An iconic example of Victorian art has returned to the place in which it was painted as part of a fascinating exhibition at London’s Leighton House Museum.
Flaming June: The Making of an Icon explores how Frederic, Lord Leighton, created what was perhaps his most famous work.
Story behind an icon
The painting depicts a sensual, sun-drenched, sleeping female figure wrapped in orange draperies and set against a Mediterranean backdrop. The exhibition explores the story of this picture; covering its creation in Leighton’s studio, its first critical reception at the Royal Academy, its ‘disappearance’ in the middle of the 20th century and its acquisition by Luis Ferré, governor of Puerto Rico, for the Museo de Arte de Ponce in 1963.
It also explores how Leighton’s style of romantic art, hugely popular in the mid-19th century, was already beginning to go out of fashion by the 1890s and would further decline in favour in the 20th.
Frederic, Lord Leighton (1830-96), was one of the pre-eminent artists of his day. He was president of the Royal Academy from 1878 to 1896 and achieved fame and influence as a figurehead for art in late Victorian society.
The exhibition places Flaming June beside the other works submitted by Leighton to the Academy in 1895, all of which were memorably captured and photographed on easels in Leighton’s studio immediately prior to being sent to the display.
Leighton was already unwell with the heart condition that would kill him at the time he made this last Academy submission and the assembled pictures represent his last statement as an artist.
Daniel Robbins, senior curator at Leighton House Museum says: ‘I am delighted that over 125 years on we can reunite these five paintings created by Leighton in the home and studio he cherished. This exhibition will be a chance for visitors to look more closely into this final body of work with Flaming June as its centrepiece and consider afresh Leighton’s achievements as an artist.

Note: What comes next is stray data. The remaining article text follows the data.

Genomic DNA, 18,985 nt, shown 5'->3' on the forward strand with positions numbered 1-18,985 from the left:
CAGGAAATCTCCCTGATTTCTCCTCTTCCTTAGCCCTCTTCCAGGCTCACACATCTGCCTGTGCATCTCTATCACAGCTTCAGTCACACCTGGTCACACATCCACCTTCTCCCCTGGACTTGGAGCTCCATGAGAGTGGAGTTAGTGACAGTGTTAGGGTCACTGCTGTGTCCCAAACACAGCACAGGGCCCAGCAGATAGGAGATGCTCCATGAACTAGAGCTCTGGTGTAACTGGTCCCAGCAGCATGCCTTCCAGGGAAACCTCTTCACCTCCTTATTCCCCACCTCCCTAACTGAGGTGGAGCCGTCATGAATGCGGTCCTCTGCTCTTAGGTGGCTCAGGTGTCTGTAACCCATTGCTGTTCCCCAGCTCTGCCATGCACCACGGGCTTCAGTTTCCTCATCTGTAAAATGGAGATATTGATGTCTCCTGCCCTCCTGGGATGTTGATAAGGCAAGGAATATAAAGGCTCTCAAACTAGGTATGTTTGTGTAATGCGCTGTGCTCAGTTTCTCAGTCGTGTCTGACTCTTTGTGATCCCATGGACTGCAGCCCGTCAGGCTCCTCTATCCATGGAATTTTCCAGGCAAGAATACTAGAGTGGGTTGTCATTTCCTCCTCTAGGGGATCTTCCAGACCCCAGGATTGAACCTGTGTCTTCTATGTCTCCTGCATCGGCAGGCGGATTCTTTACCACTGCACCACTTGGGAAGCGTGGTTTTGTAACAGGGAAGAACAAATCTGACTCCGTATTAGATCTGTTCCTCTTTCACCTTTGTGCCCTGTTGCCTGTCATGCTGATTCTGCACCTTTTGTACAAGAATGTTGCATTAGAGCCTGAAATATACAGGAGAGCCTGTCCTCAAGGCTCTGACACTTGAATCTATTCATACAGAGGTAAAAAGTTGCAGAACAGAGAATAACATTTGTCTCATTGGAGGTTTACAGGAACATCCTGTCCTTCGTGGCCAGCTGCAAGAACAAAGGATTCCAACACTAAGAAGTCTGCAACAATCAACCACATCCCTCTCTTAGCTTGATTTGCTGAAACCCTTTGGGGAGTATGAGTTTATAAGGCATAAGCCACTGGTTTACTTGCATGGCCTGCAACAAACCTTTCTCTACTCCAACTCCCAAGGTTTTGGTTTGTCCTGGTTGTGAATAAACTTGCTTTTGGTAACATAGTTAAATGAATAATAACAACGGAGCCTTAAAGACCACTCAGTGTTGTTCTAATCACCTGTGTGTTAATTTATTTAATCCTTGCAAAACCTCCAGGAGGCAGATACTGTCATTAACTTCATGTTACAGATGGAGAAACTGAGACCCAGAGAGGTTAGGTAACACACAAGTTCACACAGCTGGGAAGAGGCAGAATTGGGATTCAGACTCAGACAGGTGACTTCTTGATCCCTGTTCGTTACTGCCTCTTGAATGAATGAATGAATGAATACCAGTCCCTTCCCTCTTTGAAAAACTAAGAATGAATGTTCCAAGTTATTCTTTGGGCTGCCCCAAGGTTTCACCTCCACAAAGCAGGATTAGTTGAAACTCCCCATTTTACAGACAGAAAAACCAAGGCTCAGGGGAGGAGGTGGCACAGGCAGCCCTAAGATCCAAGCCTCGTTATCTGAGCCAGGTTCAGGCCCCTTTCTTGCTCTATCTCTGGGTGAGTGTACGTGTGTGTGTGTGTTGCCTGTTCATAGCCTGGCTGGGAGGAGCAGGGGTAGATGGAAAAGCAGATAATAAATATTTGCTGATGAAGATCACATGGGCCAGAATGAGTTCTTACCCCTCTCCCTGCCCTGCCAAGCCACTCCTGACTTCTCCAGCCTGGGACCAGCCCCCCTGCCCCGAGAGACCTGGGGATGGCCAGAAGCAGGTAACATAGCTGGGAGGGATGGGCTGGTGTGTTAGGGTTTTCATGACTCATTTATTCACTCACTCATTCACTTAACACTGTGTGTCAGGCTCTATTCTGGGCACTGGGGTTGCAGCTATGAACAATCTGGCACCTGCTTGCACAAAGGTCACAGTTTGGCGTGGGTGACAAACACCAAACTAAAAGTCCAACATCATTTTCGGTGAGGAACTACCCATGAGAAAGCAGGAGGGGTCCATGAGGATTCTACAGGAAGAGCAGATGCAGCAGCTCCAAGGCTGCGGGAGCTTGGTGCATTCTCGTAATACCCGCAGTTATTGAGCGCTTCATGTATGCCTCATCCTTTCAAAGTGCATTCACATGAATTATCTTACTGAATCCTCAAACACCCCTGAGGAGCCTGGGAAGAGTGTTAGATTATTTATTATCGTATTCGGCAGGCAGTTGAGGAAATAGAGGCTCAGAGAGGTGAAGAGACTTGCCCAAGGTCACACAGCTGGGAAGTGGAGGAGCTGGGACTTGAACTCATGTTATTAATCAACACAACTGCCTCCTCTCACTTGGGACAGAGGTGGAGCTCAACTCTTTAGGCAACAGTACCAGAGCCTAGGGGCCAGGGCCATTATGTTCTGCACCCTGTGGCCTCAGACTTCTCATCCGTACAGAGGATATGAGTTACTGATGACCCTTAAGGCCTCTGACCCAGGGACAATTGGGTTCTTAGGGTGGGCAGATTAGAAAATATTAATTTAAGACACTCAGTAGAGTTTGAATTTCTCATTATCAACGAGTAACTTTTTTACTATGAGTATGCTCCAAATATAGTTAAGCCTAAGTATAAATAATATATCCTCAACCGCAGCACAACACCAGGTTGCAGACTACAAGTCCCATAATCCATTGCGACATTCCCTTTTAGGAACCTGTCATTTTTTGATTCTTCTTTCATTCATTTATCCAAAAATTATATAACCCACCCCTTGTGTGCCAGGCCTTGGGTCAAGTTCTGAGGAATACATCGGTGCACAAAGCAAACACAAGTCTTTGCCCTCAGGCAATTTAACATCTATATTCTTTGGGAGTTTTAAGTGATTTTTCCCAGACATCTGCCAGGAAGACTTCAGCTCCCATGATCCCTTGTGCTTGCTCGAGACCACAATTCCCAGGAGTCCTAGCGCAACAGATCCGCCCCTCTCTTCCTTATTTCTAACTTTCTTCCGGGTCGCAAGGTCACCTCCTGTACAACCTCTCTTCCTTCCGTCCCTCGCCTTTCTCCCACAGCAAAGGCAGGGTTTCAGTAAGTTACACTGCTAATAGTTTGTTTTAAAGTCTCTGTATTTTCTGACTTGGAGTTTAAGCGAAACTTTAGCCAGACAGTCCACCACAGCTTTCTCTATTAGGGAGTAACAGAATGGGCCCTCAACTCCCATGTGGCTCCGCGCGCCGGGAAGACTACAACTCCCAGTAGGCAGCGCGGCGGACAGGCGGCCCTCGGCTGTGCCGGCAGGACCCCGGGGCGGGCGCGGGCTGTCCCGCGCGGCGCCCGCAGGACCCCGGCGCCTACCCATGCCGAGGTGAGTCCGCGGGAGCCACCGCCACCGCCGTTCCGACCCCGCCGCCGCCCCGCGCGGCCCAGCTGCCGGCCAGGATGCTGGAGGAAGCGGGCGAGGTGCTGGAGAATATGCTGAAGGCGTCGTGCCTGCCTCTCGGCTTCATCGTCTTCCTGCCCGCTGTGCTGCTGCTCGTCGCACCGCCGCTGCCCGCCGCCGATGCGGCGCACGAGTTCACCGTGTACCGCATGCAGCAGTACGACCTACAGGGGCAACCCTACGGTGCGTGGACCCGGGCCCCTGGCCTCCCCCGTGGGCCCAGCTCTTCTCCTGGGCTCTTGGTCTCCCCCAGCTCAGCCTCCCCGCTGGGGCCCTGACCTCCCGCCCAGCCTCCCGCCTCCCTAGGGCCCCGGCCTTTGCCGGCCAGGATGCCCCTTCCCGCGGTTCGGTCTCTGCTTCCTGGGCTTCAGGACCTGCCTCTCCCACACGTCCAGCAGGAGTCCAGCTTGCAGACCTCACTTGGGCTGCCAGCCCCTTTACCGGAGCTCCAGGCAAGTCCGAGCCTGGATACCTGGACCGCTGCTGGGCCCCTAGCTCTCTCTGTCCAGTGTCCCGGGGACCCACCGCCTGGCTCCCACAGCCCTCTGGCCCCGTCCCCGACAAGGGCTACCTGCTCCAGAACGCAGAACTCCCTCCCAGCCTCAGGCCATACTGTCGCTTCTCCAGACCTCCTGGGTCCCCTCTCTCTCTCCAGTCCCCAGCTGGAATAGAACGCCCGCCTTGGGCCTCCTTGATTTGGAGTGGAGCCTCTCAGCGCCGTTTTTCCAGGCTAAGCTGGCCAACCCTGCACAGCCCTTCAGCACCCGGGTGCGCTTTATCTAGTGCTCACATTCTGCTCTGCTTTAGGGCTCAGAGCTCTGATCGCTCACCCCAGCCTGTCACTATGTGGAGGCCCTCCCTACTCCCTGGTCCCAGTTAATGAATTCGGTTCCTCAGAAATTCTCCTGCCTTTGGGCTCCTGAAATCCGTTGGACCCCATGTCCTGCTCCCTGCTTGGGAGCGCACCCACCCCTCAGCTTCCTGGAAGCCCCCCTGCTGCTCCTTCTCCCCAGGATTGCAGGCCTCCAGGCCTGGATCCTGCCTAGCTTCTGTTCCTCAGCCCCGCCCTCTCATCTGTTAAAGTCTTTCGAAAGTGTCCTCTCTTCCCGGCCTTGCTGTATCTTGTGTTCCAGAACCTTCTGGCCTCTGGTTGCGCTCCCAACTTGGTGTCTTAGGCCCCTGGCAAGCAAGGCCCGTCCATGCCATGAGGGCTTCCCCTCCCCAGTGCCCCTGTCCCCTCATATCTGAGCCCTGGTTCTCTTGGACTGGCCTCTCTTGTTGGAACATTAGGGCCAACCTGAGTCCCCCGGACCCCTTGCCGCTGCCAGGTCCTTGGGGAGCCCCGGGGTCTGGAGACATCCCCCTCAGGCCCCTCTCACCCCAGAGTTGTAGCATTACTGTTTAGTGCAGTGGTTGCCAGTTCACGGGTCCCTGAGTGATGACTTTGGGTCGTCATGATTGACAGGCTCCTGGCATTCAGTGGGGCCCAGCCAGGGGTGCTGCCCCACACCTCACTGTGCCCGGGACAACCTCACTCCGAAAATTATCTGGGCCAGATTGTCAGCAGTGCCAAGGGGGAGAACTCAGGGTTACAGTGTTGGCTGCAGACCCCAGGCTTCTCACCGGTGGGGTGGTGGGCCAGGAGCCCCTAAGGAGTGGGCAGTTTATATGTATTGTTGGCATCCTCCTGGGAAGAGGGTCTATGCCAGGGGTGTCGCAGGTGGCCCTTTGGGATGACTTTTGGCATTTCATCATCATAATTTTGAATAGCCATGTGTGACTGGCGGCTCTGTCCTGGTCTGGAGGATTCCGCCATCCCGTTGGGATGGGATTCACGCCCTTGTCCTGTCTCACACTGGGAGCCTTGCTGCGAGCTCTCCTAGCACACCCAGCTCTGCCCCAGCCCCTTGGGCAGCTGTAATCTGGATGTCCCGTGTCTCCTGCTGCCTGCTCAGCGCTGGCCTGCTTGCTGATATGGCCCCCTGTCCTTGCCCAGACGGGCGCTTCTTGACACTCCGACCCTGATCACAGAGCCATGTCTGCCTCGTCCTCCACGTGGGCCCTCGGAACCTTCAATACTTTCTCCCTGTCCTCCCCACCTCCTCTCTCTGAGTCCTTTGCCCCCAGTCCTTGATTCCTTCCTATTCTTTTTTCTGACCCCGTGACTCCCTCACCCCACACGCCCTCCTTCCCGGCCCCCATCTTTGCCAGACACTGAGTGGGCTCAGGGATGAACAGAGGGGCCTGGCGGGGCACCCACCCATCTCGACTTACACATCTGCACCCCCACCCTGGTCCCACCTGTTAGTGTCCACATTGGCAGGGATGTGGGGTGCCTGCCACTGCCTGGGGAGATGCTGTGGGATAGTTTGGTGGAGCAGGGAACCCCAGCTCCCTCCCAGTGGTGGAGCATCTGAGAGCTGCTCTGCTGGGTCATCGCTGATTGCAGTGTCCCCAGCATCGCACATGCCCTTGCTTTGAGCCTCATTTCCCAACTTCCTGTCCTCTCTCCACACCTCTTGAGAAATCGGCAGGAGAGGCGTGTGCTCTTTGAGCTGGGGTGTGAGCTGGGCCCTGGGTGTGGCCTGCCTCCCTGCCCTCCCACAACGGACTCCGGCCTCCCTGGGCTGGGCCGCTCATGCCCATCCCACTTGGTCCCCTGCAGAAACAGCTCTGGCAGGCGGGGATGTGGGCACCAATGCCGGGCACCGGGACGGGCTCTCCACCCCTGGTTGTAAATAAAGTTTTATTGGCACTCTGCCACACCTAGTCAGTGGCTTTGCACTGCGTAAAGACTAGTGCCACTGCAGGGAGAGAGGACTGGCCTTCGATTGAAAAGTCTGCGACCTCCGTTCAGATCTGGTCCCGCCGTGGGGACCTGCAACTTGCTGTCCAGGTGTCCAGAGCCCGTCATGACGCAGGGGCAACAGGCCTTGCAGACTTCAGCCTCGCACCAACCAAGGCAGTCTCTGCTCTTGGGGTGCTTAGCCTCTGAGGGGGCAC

Private palace of art
Leighton House was built to the artist’s specifications to combine studio space, domestic accommodation and areas for entertaining.
Originally constructed on a modest basis, it grew to become a ‘private palace of art’ visited by many of the great artists of the day and regarded as one of the architectural sights of London.
The Arab Hall, designed to display Leighton’s priceless collection of over 1,000 Islamic tiles, is the centrepiece of the house. The tiles, mostly brought back from Damascus, combined with the gold mosaic interior, marble columns and golden dome.
The opulence continues through the richly decorated interiors, adorned with elaborate mosaic floors and walls lined with peacock blue tiles by the ceramic artist William De Morgan.
Flaming June: The Making of an Icon runs until 2 April 2017. For more about the exhibition, click here.